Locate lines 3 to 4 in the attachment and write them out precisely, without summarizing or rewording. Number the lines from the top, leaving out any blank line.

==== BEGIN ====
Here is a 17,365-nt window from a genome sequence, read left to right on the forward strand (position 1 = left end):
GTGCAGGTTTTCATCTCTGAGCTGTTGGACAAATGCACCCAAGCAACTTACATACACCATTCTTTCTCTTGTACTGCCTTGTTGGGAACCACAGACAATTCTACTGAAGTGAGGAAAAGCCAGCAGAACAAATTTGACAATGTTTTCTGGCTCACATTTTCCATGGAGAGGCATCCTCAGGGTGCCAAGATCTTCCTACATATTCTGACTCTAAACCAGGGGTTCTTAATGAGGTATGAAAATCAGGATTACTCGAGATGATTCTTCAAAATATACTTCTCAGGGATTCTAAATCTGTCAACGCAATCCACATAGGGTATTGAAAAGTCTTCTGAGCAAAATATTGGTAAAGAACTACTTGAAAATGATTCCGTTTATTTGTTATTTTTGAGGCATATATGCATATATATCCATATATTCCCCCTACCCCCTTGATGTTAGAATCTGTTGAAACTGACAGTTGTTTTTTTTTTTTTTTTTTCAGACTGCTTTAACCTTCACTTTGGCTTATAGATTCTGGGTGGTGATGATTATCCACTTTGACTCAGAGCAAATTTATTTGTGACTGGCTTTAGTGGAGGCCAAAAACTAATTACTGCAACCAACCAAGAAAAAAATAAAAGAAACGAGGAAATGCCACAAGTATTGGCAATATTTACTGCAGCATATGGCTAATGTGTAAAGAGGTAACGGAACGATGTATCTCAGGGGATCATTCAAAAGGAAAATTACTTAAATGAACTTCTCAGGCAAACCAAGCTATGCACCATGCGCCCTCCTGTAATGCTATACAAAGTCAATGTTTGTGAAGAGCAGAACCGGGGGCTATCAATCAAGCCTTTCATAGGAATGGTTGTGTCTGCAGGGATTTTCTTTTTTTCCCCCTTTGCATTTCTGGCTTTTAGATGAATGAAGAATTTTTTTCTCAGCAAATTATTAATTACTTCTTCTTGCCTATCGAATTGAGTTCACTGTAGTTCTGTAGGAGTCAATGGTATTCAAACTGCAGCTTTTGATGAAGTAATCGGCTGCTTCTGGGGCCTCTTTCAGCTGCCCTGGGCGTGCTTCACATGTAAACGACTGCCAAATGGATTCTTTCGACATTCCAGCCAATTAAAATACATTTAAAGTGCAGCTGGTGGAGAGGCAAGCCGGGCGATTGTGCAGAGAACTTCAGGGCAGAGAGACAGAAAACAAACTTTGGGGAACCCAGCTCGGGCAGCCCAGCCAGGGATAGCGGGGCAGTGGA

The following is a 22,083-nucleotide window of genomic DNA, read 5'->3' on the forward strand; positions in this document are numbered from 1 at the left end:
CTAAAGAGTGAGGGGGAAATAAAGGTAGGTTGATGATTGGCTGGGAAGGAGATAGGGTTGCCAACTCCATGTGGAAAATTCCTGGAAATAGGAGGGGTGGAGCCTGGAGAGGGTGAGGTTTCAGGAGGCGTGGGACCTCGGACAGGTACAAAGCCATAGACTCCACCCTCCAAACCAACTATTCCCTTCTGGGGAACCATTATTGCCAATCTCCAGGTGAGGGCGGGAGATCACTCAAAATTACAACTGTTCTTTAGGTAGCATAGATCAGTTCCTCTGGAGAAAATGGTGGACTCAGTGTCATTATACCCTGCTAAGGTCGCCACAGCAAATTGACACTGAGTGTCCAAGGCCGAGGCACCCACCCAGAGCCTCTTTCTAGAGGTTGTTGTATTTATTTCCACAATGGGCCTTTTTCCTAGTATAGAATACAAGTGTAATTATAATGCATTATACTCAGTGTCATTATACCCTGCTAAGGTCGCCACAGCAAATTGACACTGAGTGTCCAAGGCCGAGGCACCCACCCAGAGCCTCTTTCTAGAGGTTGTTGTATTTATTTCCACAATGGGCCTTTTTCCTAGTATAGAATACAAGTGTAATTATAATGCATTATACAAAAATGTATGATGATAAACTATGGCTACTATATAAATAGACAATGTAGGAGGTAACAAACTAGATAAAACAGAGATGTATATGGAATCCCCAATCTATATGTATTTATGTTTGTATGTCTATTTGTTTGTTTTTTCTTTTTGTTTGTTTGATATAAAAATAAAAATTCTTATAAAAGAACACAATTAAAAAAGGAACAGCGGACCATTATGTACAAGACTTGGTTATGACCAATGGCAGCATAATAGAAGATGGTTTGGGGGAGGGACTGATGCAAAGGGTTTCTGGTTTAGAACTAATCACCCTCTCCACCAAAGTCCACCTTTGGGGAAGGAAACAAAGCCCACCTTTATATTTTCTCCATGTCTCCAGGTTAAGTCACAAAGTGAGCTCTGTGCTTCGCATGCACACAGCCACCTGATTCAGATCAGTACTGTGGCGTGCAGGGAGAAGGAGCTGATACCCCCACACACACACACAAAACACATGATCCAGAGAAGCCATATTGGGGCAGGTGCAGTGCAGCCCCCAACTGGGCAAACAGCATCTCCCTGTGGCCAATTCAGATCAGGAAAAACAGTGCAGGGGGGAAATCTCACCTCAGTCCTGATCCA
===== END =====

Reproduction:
The following is a 22,083-nucleotide window of genomic DNA, read 5'->3' on the forward strand; positions in this document are numbered from 1 at the left end:
CTAAAGAGTGAGGGGGAAATAAAGGTAGGTTGATGATTGGCTGGGAAGGAGATAGGGTTGCCAACTCCATGTGGAAAATTCCTGGAAATAGGAGGGGTGGAGCCTGGAGAGGGTGAGGTTTCAGGAGGCGTGGGACCTCGGACAGGTACAAAGCCATAGACTCCACCCTCCAAACCAACTATTCCCTTCTGGGGAACCATTATTGCCAATCTCCAGGTGAGGGCGGGAGATCACTCAAAATTACAACTGTTCTTTAGGTAGCATAGATCAGTTCCTCTGGAGAAAATGGTGGACTCAGTGTCATTATACCCTGCTAAGGTCGCCACAGCAAATTGACACTGAGTGTCCAAGGCCGAGGCACCCACCCAGAGCCTCTTTCTAGAGGTTGTTGTATTTATTTCCACAATGGGCCTTTTTCCTAGTATAGAATACAAGTGTAATTATAATGCATTATACTCAGTGTCATTATACCCTGCTAAGGTCGCCACAGCAAATTGACACTGAGTGTCCAAGGCCGAGGCACCCACCCAGAGCCTCTTTCTAGAGGTTGTTGTATTTATTTCCACAATGGGCCTTTTTCCTAGTATAGAATACAAGTGTAATTATAATGCATTATACAAAAATGTATGATGATAAACTATGGCTACTATATAAATAGACAATGTAGGAGGTAACAAACTAGATAAAACAGAGATGTATATGGAATCCCCAATCTATATGTATTTATGTTTGTATGTCTATTTGTTTGTTTTTTCTTTTTGTTTGTTTGATATAAAAATAAAAATTCTTATAAAAGAACACAATTAAAAAAGGAACAGCGGACCATTATGTACAAGACTTGGTTATGACCAATGGCAGCATAATAGAAGATGGTTTGGGGGAGGGACTGATGCAAAGGGTTTCTGGTTTAGAACTAATCACCCTCTCCACCAAAGTCCACCTTTGGGGAAGGAAACAAAGCCCACCTTTATATTTTCTCCATGTCTCCAGGTTAAGTCACAAAGTGAGCTCTGTGCTTCGCATGCACACAGCCACCTGATTCAGATCAGTACTGTGGCGTGCAGGGAGAAGGAGCTGATACCCCCACACACACACACAAAACACATGATCCAGAGAAGCCATATTGGGGCAGGTGCAGTGCAGCCCCCAACTGGGCAAACAGCATCTCCCTGTGGCCAATTCAGATCAGGAAAAACAGTGCAGGGGGGAAATCTCACCTCAGTCCTGATCCA